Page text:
About DCSC

Delft Center for Systems and Control (DCSC) coordinates the education and research activities in systems and control at the Delft University of Technology. DCSC has been established in 2003 by merging the systems and control groups of Electrical Engineering (EWI), Mechanical Engineering (ME), and Applied Physics (TNW). DCSC participates in the national research school DISC (Dutch Institute of Systems and Control)

The organizational vision of DCSC is to have a strong integrated community. The department is headed by Prof. Bart De Schutter. The operation is managed by Sandra Prenger. There is a joint secretariat and joint laboratory with a team of technicians.

DCSC has four scientific sections:

Numerics for Control and Identification (N4CI)
Team: Michel Verhaegen, Raf Van de Plas, Carlas Smith, Nitin Myers

The principal foundation of the N4CI team is the analysis of signals in the area of systems and control. Our research covers the whole range from linear to non-linear systems, with spatio-temporally varying dynamical systems being of particular interest. The objective of our research is to extract crucial information from signals in order to understand and diagnose systems, to identify and model their dynamics, and to interact with them in order to reach a specific goal or to improve their performance. A particular focus of our research is on new algorithms that exploit specific features of dynamical systems, often based on physical insight. 

Optimization and Learning for Control of Networks (OLCN)
Team: Bart De Schutter, Ton van den Boom, Sergio Grammatico, Matin Jafarian, Azita Dabiri, Meichen Guo

The coming years will see a continuously growing increase of the size, scale, and complexity of computer-controlled and technological systems. Many of the corresponding challenges in the field of hybrid, nonlinear, and large-scale systems and control still have to be solved. It is of utmost importance to design controllers that meet the challenging requirements for these systems in terms of computational efficiency, adaptability, autonomy, efficiency, functionality, reliability, and safety: operation and performance over extended periods of time, even in the presence of uncertainty, noise, disturbances, and model errors must be guaranteed. Finally, the evolutions in the field of mixed-integer optimization, increasing computer power, and increasing and pervasive presence of embedded monitoring, communication, and control units, open new opportunities for analysis and control of hybrid, nonlinear, and large-scale systems.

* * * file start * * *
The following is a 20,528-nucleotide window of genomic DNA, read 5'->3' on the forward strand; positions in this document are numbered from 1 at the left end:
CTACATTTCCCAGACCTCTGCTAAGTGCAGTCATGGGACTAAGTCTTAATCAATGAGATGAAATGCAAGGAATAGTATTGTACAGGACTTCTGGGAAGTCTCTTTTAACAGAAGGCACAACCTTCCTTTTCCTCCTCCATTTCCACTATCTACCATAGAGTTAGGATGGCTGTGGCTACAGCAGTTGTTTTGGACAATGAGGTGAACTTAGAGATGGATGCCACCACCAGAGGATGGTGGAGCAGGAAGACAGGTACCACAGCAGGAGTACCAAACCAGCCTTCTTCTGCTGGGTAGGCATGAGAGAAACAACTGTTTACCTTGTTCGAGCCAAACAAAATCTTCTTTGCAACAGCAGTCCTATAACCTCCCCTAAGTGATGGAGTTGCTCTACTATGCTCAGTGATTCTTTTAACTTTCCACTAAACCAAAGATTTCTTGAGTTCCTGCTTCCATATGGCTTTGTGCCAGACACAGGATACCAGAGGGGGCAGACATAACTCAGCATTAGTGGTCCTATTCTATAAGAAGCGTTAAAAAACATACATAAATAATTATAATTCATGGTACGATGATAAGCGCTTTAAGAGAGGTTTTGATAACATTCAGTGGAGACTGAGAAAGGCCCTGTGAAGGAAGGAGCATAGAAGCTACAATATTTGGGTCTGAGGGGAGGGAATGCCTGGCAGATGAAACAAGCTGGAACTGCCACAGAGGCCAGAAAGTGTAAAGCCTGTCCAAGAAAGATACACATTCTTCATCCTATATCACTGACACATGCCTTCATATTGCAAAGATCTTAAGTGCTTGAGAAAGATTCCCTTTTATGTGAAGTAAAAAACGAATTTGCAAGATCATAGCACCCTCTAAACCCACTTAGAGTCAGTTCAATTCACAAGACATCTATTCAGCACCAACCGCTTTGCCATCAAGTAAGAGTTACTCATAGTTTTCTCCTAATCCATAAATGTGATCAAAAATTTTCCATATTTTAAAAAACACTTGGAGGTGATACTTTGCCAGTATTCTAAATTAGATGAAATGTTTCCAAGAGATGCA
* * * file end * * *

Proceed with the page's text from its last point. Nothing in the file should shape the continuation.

Data-Driven Control
Team: Jan-Willem van Wingerden, Riccardo Ferrari, Manon Kok, Kim Batselier, Dimitris Boskos, Sebastiaan Mulders,Tom Oomen

Within this group the focus is on the integrated design, analysis and decision making for large-scale (in physical size) multi-disciplinary dynamical systems. We address the fundamental question about what model complexity and actuator/sensor configuration is necessary for all individual system components in order to use these models for reliable and robust model based diagnostics, parameter estimation, monitoring, parametric system optimization and control. Uncertainty quantification and disturbance modelling are essential parts of the integrated design of these multi-disciplinary systems. Therefore, the combination of measurement data with multi-disciplinary system models is  essential to enable reliable, robust and efficient decision making.

Networked Cyber-Physical Systems
Team: Tamás Keviczky, Manuel Mazo Jr., Peyman Mohajerin Esfahani, Luca Laurenti, Koty McAllister, Amin Sharifi Kolarijani, Mohammad Khosravi

This is a new team at DCSC, whose research efforts are aimed at improving our understanding and control of cyber-physical systems composed of a large number of interconnected and embedded components. Such networks of systems contain a huge number of sensors and actuators that generate a tremendous amount of data to be processed in real-time in order to increase the autonomy of the participating entities, or accomplish a high level of automation. The scientific challenges currently pursued by the team are of multidisciplinary nature.